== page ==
Tasty reads

Langhe DOC Nascetta a chat with producers

June 4, 2024

Novello nascetta is a grape variety native to the Piedmont region of Italy, particularly the Langhe area.

Characterized by a rich history and growing popularity, nascetta has been a subject of interest to winemakers and wine lovers because of its unique and distinctive characteristics.

In the context of modern viticulture, nascetta represents an interesting challenge for producers, as it requires special care and careful management in the vineyard and cellar to enhance its inherent qualities.

Originally consumed mainly locally, Nascetta wine has gained recognition over the years, including from experts in the field, due to its aromatic profile and its ability to express the particularities of the land where it is grown.

To explore this topic further, we had a chat with the people who produce it. We therefore thank Maurizio of the Cascina Sòt farm in Monforte d’Alba, Marco Capra in Santo Stefano Belbo, and Savio Daniele of Le Strette in Novello for giving us their time!

Maurizio, Cascina Sòt

Why did you decide to focus on Nascetta?

maurizio — We decided to plant this vine in 2016 because it was our desire to have another white in the range, and since we have a vineyard on the border with Novello, we wanted it from the territory.

Nascetta is a semi-aromatic variety that lends itself very well to maceration (because it has a very thick skin) and has a good propensity for aging.

Possibility of taking a walk through the vineyards
Cascina Sòt – the family in the vineyard

What are the challenges at the level of grape cultivation and production?

maurizio — His vegetative development is little pronounced (so it makes a compact espalier) and it is not easy to make predictions and manage its foliage: with other vines, in warmer years, you tend to leave it covered so as to shade, but in the case of nascetta you have to know in advance whether there will be a good charge or not. There are very productive vintages and some rather poor ones.

This is also reflected in the final product, the higher the production charge, the lower the concentration of product, so we will have a wine that is less alcoholic and full, with more pronounced acidity and freshness. The opposite is true for poorer vintages.

In the winery we carry out a maceration process that has been a real challenge for us, because it has never been tried before: the grapes are harvested, destemmed and crushed, then we let the skins cap go up and, after about ten days of manual punching down, we proceed to racking.

We treat it like a red wine for about half of the fermentation and then continue without skins. It does not perform malolactic fermentation and we proceed with two months of batonnage. Before releasing it to the market, it is aged 6 months in the bottle.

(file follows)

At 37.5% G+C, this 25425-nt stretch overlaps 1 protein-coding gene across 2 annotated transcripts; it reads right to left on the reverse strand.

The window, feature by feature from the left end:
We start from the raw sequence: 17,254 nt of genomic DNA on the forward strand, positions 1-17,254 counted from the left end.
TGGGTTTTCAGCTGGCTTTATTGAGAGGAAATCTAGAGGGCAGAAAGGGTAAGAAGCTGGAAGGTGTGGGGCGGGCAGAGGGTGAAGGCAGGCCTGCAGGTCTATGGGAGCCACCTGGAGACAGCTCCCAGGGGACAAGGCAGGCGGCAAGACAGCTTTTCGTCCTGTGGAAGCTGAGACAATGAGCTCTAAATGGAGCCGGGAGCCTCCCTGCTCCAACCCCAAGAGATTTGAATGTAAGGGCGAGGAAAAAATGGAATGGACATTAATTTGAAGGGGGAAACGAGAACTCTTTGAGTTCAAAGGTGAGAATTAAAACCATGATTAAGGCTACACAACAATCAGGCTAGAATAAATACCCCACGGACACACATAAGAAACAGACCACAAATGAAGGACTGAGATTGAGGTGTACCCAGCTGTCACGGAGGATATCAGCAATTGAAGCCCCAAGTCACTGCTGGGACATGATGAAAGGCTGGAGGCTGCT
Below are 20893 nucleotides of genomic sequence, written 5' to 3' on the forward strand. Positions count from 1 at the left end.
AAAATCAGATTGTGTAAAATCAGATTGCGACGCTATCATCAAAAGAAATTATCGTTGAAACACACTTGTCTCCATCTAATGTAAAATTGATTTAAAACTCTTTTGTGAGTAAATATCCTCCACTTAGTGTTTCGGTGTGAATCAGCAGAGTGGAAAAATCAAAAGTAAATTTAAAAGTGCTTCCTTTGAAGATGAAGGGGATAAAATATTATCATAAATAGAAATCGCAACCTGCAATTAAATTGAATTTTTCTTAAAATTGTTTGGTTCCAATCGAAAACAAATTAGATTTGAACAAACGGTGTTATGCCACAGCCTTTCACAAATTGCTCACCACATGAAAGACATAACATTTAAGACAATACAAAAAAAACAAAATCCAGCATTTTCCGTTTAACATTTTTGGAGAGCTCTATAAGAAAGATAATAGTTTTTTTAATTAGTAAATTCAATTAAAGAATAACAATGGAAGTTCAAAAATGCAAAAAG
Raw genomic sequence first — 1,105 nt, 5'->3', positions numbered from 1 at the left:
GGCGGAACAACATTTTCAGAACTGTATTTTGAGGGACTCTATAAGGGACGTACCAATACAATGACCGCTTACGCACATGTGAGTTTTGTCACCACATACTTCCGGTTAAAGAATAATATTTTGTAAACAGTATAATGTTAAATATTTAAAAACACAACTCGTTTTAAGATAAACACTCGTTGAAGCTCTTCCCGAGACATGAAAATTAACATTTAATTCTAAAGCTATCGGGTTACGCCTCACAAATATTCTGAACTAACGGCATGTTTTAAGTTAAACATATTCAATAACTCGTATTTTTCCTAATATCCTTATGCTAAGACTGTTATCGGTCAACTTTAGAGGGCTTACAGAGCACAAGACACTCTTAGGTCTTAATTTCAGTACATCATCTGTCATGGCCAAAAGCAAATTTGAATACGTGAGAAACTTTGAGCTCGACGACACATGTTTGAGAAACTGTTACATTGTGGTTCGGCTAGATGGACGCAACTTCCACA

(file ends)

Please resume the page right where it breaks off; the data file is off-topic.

It is a wine that we sell well, both in Italy and abroad (in small quantities let’s be clear, but it works). Americans love it, but the Swiss, Canadians, Australians, Danes and Swedes also appreciate it.

Marco Capra

Tell us about your Nascetta

marco — We learned about this grape variety from a cousin who had planted it, and when we tasted it, we liked it right away!

Like all native vines that have been “abandoned” for a few years, it presents some difficulties in cultivation: the shoots, compared to barbera or moscato, tend to turn downward, creating problems in fixing and then unpredictability in production. It doesn’t have the same yield every year; it is erratic.

Boxes of Nas-cëtta during the grape harvest.

It is, however, a unique wine, and this is very attractive to the end consumer: it is long-lived -we have opened bottles that are 15 years old and they are still in splendid shape-, fruity, fresh and therefore consumable even in the first few years of bottling.

It presents herbal notes on the nose and its evolution is surprising, truly unique.

Slowly it is making its way into the market, thanks to the historic producers who have always made wine from it (and believed in it) and thanks to the curious who, to the more lofty international grape varieties, prefer to uncork a bottle made from native grapes. Even abroad they are starting to request it because it is often on the wine list, so they have a chance to taste it.

Savio Daniele, Le Strette

Savio was one of the pioneers in the rediscovery of this grape variety whose traces had been lost, and it is thanks to his work and that of other producers who believed in the project that we can tell people about nascetta.